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Old trucks, old buses taken off the road in Delhi

"The list has details of 1.91 lakh diesel vehicles that are now deregistered. These vehicles cannot ply on roads legally, and neither will these vehicles be allowed to remain parked on roads," said an official.
Pix : Delhi smog

The smog-like conditions may have lifted in Delhi but the Delhi transport department has launched a crackdown on more than 15 years old heavy diesel vehicles on roads from Sunday.

According to reports, the transport department has drawn up a list of 1.91 lakh vehicles that it had deregistered on the orders of the National Green Tribunal. Reports quoted senior government officials saying the list had been sent to traffic police late Friday night with instructions to impound them immediately. The list has details of the vehicles, including owner’s name, registration number and address. It also specifies the Regional Transport Office where the vehicle was registered.

“These vehicles cannot ply on roads legally, and neither will these vehicles be allowed to remain parked on roads,” said an official. It has also been reported that there is an additional list of vehicles which are between 10 to 15 years old and run on diesel. “There are over 1 lakh such vehicles. The list is ready, and once the NGT issues orders, these will be deregistered as well.”

To help impound such vehicles, the transport department has identified 21 locations where these will be kept but it doesn’t seem enough considering the size of the location and the number of vehicles that are to be impounded.

In a report of Hindustan Times, police officers have been said to be worried about what to do with the vehicles. “We do not know whether the vehicles need to be sold or turned into scrap. The transport authority needs to come up with a policy,” said Garima Bhatnagar, the Joint Commissioner (Traffic).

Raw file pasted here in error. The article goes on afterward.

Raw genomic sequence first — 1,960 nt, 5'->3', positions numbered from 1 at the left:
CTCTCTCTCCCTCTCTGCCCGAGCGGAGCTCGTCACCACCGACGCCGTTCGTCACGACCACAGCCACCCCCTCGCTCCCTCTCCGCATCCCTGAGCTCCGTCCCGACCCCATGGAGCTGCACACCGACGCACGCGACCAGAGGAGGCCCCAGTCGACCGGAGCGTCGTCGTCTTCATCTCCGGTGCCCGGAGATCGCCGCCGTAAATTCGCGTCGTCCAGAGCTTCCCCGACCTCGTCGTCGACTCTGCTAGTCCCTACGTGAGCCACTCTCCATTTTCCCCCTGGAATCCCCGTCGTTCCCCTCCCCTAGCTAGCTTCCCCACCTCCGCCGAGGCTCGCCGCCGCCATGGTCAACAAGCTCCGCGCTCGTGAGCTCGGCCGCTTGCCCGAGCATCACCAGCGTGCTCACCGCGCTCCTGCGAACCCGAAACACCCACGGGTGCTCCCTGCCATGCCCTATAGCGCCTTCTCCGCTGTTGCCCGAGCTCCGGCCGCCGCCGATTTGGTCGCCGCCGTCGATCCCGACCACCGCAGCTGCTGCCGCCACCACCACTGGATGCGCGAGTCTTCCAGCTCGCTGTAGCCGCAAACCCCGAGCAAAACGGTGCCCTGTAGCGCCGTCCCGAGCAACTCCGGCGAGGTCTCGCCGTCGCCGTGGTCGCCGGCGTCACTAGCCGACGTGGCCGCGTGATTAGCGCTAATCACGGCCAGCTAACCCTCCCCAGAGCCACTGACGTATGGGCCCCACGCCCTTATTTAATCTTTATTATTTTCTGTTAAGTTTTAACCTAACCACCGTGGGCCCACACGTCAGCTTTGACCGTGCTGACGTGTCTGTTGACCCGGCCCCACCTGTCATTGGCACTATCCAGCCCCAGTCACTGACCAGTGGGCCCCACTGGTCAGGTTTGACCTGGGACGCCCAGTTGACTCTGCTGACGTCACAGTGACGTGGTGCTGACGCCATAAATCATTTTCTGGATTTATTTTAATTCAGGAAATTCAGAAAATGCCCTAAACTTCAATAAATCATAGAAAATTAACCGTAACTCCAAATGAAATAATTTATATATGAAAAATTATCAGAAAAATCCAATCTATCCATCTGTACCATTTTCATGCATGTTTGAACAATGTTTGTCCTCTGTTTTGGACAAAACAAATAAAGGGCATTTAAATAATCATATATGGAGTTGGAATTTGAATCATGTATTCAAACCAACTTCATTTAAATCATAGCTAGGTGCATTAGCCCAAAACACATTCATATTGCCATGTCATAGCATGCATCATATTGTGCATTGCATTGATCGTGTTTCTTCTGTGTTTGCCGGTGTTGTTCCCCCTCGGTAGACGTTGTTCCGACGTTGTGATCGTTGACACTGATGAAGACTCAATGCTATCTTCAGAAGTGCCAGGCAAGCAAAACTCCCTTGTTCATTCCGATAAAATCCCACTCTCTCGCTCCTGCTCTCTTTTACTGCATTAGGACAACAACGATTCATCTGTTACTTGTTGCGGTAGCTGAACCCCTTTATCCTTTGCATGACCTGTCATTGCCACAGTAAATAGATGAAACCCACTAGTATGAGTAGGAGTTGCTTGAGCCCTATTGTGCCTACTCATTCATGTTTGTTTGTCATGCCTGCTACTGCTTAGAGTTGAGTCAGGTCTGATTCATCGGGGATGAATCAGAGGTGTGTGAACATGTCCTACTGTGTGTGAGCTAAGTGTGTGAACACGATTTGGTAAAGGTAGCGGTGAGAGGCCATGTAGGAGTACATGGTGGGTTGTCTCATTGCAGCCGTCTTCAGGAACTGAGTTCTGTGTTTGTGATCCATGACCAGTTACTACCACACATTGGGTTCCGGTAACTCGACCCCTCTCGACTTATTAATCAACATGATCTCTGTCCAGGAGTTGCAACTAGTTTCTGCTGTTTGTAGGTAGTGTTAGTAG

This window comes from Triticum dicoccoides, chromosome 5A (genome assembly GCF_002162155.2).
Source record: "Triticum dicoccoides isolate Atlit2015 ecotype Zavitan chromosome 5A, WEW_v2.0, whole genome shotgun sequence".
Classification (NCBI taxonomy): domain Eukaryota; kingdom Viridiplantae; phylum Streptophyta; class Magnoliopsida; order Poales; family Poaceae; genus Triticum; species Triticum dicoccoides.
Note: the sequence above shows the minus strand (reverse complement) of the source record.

The Times of India said traffic officers are said to have requested the government to provide additional space. As of now, the traffic pits can accommodate only 1,000-1,200 heavy vehicles at a time.

The violators will be issued challans under the Motor Vehicles Act and have to pay a fine of Rs 2,000, and the vehicles will be impounded. Reportedly, traffic police officers have said that they will prosecute vehicles plying on the road while the transport department will act against owners of parked vehicles.

“We will be scanning the e-challan systems to identify the vehicles that are more than 15 years old and impound them. Legal action regarding plying of unregistered vehicles would be initiated against the owners of the vehicles,” Bhatnagar said.

Since Diwali on October 30, Delhi witnessed a sudden surge in pollution reaching terrifying levels of particulate matter. The Supreme Court had slammed the state as well as the Central government for not taking enough steps to combat such situations, and soon enough steps were started to improve the conditions of the national capital.

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